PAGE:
• Mike Clement, Deputy Commissioner, New Zealand Police
  • Philip Gaetjens, Secretary, Department of the (Australian) Prime Minister and Cabinet
  • Wally Haumaha, Deputy Commissioner, New Zealand Police
  • Iona Holsted, Secretary for Education, Ministry of Education
  • Reece Kershaw, Commissioner, Australian Federal Police
  • Dame Annette King, New Zealand High Commissioner to Australia
  • Erik Koed, Assistant Commissioner, State Services Commission
  • Professor Tracey McIntosh, University of Auckland
  • Michael Outram, Commissioner, Australian Border Force
  • Mike Pannett, Assistant Commissioner, New Zealand Police
  • Catriona Robinson, former Director of the National Security Systems Directorate, Department of the Prime Minister and Cabinet
  • Rabia Siddique, Criminal and Human Rights Lawyer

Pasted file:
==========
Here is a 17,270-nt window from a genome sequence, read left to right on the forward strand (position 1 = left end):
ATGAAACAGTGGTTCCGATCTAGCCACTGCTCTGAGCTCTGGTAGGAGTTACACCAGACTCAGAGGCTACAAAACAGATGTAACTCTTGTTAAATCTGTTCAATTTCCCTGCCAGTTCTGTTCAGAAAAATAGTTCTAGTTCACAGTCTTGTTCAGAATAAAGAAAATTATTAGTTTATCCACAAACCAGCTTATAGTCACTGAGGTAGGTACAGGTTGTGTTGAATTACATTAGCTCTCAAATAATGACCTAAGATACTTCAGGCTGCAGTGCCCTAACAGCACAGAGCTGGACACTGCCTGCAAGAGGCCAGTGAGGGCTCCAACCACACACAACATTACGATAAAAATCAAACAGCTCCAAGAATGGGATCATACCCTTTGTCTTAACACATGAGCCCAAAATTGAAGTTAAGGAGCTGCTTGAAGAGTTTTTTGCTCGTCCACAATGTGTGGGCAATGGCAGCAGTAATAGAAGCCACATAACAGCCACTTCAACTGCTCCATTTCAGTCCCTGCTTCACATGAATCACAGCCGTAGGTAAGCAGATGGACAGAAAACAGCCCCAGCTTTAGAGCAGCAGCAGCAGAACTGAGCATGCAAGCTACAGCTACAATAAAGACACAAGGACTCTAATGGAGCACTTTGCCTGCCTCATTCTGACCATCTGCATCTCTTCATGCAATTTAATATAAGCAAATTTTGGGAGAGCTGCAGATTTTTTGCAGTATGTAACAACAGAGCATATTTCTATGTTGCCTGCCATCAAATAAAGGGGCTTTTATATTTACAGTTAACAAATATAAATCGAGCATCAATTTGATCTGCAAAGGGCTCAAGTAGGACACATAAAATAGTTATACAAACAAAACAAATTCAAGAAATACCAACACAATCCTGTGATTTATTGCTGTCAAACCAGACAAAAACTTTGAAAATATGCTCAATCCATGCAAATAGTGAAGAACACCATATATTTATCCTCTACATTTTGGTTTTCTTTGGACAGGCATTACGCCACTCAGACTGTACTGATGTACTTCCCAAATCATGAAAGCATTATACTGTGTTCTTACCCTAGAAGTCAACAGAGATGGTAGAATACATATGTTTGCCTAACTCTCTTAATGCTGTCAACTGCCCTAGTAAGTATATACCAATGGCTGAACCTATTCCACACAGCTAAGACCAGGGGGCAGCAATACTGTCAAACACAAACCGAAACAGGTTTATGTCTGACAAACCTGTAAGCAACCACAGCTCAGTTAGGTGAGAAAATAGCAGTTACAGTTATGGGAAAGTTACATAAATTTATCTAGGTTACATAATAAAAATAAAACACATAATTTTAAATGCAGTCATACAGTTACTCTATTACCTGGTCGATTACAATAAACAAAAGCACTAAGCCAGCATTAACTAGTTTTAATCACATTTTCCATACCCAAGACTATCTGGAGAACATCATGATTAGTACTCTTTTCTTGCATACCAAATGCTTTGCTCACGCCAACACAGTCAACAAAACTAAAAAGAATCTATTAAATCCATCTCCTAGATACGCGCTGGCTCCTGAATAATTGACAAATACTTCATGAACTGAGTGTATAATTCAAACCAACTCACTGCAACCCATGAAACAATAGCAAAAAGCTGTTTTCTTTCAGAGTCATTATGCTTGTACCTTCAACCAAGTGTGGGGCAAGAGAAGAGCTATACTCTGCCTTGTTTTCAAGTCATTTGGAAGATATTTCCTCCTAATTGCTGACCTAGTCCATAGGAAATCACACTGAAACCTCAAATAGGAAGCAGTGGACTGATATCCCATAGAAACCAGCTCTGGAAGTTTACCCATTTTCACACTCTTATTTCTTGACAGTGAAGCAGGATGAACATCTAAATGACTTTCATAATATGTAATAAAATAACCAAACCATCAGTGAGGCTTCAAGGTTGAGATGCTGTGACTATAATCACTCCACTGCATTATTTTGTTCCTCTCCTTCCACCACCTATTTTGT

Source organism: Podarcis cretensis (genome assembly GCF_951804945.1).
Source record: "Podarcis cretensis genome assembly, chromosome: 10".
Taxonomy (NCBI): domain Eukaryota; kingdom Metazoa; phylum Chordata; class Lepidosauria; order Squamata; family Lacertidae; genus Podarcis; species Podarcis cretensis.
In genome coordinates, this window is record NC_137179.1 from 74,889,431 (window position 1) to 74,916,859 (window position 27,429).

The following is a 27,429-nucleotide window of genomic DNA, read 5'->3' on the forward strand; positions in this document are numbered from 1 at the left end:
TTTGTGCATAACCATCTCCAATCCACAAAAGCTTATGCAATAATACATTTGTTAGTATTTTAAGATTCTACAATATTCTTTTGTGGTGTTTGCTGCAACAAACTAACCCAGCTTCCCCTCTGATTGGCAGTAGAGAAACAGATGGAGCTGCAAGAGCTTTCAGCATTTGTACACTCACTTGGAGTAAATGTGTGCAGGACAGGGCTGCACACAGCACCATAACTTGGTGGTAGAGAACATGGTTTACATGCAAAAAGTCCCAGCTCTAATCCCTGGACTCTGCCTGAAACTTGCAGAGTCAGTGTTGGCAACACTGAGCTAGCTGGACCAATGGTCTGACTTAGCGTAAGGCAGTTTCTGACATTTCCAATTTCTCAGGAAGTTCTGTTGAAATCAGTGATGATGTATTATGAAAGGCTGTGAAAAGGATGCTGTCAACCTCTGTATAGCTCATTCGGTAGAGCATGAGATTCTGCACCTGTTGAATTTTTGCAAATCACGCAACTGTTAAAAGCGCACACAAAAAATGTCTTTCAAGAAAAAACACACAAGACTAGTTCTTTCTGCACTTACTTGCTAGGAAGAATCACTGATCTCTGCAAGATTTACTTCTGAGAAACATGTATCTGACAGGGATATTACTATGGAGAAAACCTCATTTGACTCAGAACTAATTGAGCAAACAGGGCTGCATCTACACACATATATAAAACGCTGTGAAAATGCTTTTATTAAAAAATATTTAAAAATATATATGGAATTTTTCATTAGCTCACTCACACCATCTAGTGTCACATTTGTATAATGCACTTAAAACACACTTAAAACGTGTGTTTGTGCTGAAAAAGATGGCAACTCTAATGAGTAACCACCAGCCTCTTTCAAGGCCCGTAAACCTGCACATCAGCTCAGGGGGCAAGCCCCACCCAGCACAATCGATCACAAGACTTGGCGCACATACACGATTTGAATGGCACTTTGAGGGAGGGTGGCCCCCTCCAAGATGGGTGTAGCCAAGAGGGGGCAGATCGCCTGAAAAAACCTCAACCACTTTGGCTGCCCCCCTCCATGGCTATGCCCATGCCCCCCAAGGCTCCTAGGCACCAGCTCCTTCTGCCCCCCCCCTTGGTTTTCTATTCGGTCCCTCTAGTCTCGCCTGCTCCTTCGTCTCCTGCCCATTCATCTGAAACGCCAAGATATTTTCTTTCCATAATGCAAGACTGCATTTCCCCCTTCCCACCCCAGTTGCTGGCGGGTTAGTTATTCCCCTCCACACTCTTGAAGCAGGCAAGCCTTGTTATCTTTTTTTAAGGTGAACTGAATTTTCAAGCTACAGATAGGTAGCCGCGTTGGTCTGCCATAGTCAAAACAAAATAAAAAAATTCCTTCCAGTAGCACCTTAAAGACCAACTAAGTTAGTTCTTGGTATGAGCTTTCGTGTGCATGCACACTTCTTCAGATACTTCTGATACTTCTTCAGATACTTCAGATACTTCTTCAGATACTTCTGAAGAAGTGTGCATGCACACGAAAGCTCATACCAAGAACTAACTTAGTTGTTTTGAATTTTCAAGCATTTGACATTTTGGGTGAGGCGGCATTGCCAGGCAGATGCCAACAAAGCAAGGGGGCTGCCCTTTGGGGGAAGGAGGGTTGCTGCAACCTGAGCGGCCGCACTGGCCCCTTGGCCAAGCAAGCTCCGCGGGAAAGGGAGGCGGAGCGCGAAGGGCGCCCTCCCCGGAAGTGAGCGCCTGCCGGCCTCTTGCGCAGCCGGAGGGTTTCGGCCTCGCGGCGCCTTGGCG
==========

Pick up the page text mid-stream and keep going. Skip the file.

• Rana Judge, Otara Business Association
  • Suzanne Snively, ONZM, Chair, Transparency International New Zealand
  • Sarah Stuart-Black, Director of Civil Defence Emergency Management and Deputy Chief Executive of National Emergency Management Agency
  • Hon Margaret Stone, Inspector-General of Intelligence and Security, Australia
  • Nick Warner, Director-General, Australia’s Office of National Intelligence
  • Federation of Islamic Associations of New Zealand
  • Islamic Women’s Council of New Zealand
  • JustCommunity
  • Linwood Islamic Charitable Trust
  • Masjid Al Huda/Dunedin Islamic Centre
  • Masjid al Noor
  • New Zealand Indian Central Association
  • Purapura Whetu, Mental Health and Social Services, Christchurch
  • South Auckland Muslim Association

Meetings and interviews with a number of current and former staff of State sector agencies have been conducted as well, confidentially, in private. Security and intelligence agencies have provided briefings and background meetings as required.

The Royal Commission must present its final report to the Governor-General by 30 April 2020.